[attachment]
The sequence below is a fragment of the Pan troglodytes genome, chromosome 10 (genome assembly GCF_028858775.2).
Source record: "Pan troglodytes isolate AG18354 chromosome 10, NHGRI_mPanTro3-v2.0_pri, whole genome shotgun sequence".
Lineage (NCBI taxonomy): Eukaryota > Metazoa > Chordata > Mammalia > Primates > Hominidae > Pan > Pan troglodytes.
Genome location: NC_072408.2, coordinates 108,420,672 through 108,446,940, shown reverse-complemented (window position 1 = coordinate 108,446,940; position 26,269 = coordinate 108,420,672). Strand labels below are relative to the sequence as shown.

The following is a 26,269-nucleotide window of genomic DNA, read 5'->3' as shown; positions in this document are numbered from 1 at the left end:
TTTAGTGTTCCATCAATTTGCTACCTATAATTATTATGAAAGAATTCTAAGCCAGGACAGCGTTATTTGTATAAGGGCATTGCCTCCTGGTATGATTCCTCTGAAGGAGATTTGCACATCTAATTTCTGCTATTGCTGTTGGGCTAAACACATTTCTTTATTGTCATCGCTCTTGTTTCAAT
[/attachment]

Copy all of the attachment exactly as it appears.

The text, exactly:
The sequence below is a fragment of the Pan troglodytes genome, chromosome 10 (genome assembly GCF_028858775.2).
Source record: "Pan troglodytes isolate AG18354 chromosome 10, NHGRI_mPanTro3-v2.0_pri, whole genome shotgun sequence".
Lineage (NCBI taxonomy): Eukaryota > Metazoa > Chordata > Mammalia > Primates > Hominidae > Pan > Pan troglodytes.
Genome location: NC_072408.2, coordinates 108,420,672 through 108,446,940, shown reverse-complemented (window position 1 = coordinate 108,446,940; position 26,269 = coordinate 108,420,672). Strand labels below are relative to the sequence as shown.

The following is a 26,269-nucleotide window of genomic DNA, read 5'->3' as shown; positions in this document are numbered from 1 at the left end:
TTTAGTGTTCCATCAATTTGCTACCTATAATTATTATGAAAGAATTCTAAGCCAGGACAGCGTTATTTGTATAAGGGCATTGCCTCCTGGTATGATTCCTCTGAAGGAGATTTGCACATCTAATTTCTGCTATTGCTGTTGGGCTAAACACATTTCTTTATTGTCATCGCTCTTGTTTCAAT